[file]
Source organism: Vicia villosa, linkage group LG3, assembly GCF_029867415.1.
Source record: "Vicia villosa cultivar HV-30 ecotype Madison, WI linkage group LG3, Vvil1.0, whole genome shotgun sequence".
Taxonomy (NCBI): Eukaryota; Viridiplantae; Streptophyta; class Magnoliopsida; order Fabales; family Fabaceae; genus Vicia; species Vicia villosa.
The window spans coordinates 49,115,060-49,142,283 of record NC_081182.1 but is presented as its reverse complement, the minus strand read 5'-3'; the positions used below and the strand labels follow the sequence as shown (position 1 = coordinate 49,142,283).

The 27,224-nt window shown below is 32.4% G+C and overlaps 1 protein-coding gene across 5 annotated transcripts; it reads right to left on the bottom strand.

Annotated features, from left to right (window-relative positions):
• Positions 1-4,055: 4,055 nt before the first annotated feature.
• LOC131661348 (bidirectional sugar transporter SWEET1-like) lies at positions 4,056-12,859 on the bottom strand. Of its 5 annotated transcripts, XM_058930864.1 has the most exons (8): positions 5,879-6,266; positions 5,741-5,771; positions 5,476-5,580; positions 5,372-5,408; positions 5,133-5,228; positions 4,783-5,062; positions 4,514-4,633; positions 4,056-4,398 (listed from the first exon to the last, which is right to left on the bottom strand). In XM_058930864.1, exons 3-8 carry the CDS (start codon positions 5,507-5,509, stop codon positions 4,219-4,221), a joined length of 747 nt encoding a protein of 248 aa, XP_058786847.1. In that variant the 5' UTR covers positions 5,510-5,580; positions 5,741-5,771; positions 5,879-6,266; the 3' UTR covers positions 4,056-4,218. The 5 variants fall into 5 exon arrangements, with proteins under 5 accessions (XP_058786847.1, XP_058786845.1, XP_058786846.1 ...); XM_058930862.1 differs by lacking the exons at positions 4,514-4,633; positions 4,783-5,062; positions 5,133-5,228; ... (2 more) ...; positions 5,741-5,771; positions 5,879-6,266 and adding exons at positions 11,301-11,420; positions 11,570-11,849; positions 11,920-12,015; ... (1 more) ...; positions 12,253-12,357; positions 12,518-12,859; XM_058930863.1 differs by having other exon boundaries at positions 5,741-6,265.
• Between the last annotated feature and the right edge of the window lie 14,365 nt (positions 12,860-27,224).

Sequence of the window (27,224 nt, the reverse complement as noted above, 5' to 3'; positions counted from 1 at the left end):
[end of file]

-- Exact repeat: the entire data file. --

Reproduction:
Source organism: Vicia villosa, linkage group LG3, assembly GCF_029867415.1.
Source record: "Vicia villosa cultivar HV-30 ecotype Madison, WI linkage group LG3, Vvil1.0, whole genome shotgun sequence".
Taxonomy (NCBI): Eukaryota; Viridiplantae; Streptophyta; class Magnoliopsida; order Fabales; family Fabaceae; genus Vicia; species Vicia villosa.
The window spans coordinates 49,115,060-49,142,283 of record NC_081182.1 but is presented as its reverse complement, the minus strand read 5'-3'; the positions used below and the strand labels follow the sequence as shown (position 1 = coordinate 49,142,283).

The 27,224-nt window shown below is 32.4% G+C and overlaps 1 protein-coding gene across 5 annotated transcripts; it reads right to left on the bottom strand.

Annotated features, from left to right (window-relative positions):
• Positions 1-4,055: 4,055 nt before the first annotated feature.
• LOC131661348 (bidirectional sugar transporter SWEET1-like) lies at positions 4,056-12,859 on the bottom strand. Of its 5 annotated transcripts, XM_058930864.1 has the most exons (8): positions 5,879-6,266; positions 5,741-5,771; positions 5,476-5,580; positions 5,372-5,408; positions 5,133-5,228; positions 4,783-5,062; positions 4,514-4,633; positions 4,056-4,398 (listed from the first exon to the last, which is right to left on the bottom strand). In XM_058930864.1, exons 3-8 carry the CDS (start codon positions 5,507-5,509, stop codon positions 4,219-4,221), a joined length of 747 nt encoding a protein of 248 aa, XP_058786847.1. In that variant the 5' UTR covers positions 5,510-5,580; positions 5,741-5,771; positions 5,879-6,266; the 3' UTR covers positions 4,056-4,218. The 5 variants fall into 5 exon arrangements, with proteins under 5 accessions (XP_058786847.1, XP_058786845.1, XP_058786846.1 ...); XM_058930862.1 differs by lacking the exons at positions 4,514-4,633; positions 4,783-5,062; positions 5,133-5,228; ... (2 more) ...; positions 5,741-5,771; positions 5,879-6,266 and adding exons at positions 11,301-11,420; positions 11,570-11,849; positions 11,920-12,015; ... (1 more) ...; positions 12,253-12,357; positions 12,518-12,859; XM_058930863.1 differs by having other exon boundaries at positions 5,741-6,265.
• Between the last annotated feature and the right edge of the window lie 14,365 nt (positions 12,860-27,224).

Sequence of the window (27,224 nt, the reverse complement as noted above, 5' to 3'; positions counted from 1 at the left end):